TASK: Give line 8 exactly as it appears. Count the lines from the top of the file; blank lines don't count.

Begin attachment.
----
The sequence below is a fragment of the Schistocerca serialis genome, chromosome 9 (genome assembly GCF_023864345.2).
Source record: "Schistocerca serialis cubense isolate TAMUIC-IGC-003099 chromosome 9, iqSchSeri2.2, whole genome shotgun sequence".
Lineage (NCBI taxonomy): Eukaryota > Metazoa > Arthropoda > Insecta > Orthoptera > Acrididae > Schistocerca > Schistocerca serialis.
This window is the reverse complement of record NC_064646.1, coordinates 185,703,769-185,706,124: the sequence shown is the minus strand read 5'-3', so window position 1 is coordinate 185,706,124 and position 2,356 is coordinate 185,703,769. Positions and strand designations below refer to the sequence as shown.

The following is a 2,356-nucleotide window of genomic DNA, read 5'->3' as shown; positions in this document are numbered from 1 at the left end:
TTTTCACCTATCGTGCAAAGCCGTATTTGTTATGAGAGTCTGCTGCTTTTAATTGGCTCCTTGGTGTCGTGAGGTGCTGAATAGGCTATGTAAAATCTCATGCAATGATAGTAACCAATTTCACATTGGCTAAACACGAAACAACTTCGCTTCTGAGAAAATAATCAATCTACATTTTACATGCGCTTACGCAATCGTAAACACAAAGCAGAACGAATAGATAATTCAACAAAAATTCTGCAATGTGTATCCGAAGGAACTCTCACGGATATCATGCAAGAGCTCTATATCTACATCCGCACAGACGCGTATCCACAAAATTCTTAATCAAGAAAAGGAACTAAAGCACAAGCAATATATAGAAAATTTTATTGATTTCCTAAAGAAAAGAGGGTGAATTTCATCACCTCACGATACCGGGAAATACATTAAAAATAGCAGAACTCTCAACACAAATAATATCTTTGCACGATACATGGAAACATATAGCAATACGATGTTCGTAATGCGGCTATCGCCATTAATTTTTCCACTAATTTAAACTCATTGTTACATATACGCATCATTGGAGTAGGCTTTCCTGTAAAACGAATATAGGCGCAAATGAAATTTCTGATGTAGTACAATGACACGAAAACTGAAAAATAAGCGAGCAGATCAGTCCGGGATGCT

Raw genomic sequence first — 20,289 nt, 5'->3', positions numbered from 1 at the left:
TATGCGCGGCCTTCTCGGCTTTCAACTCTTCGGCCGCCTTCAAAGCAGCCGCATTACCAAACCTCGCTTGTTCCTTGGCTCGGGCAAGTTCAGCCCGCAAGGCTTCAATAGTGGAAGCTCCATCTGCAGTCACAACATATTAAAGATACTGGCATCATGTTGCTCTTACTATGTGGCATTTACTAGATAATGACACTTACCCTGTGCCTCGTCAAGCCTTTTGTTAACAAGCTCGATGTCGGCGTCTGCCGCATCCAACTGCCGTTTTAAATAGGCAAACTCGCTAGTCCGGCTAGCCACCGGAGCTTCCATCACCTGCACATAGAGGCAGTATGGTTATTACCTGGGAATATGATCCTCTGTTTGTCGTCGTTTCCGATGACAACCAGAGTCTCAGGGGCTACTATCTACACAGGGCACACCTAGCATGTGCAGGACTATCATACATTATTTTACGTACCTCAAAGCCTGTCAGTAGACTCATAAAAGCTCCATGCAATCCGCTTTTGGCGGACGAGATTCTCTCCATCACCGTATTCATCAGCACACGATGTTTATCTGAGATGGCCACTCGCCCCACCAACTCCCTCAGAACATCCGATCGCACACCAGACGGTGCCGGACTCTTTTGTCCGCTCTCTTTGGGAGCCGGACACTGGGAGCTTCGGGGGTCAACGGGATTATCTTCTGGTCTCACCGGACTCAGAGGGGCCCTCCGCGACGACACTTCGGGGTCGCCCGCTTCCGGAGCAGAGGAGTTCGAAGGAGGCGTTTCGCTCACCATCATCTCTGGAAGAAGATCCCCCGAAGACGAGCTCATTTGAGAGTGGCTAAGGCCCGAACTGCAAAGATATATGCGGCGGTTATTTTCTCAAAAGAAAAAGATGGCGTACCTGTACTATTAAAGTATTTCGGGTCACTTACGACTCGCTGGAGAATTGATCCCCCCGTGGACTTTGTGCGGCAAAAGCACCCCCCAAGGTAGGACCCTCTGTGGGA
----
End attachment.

TATGCGCGGCCTTCTCGGCTTTCAACTCTTCGGCCGCCTTCAAAGCAGCCGCATTACCAAACCTCGCTTGTTCCTTGGCTCGGGCAAGTTCAGCCCGCAAGGCTTCAATAGTGGAAGCTCCATCTGCAGTCACAACATATTAAAGATACTGGCATCATGTTGCTCTTACTATGTGGCATTTACTAGATAATGACACTTACCCTGTGCCTCGTCAAGCCTTTTGTTAACAAGCTCGATGTCGGCGTCTGCCGCATCCAACTGCCGTTTTAAATAGGCAAACTCGCTAGTCCGGCTAGCCACCGGAGCTTCCATCACCTGCACATAGAGGCAGTATGGTTATTACCTGGGAATATGATCCTCTGTTTGTCGTCGTTTCCGATGACAACCAGAGTCTCAGGGGCTACTATCTACACAGGGCACACCTAGCATGTGCAGGACTATCATACATTATTTTACGTACCTCAAAGCCTGTCAGTAGACTCATAAAAGCTCCATGCAATCCGCTTTTGGCGGACGAGATTCTCTCCATCACCGTATTCATCAGCACACGATGTTTATCTGAGATGGCCACTCGCCCCACCAACTCCCTCAGAACATCCGATCGCACACCAGACGGTGCCGGACTCTTTTGTCCGCTCTCTTTGGGAGCCGGACACTGGGAGCTTCGGGGGTCAACGGGATTATCTTCTGGTCTCACCGGACTCAGAGGGGCCCTCCGCGACGACACTTCGGGGTCGCCCGCTTCCGGAGCAGAGGAGTTCGAAGGAGGCGTTTCGCTCACCATCATCTCTGGAAGAAGATCCCCCGAAGACGAGCTCATTTGAGAGTGGCTAAGGCCCGAACTGCAAAGATATATGCGGCGGTTATTTTCTCAAAAGAAAAAGATGGCGTACCTGTACTATTAAAGTATTTCGGGTCACTTACGACTCGCTGGAGAATTGATCCCCCCGTGGACTTTGTGCGGCAAAAGCACCCCCCAAGGTAGGACCCTCTGTGGGA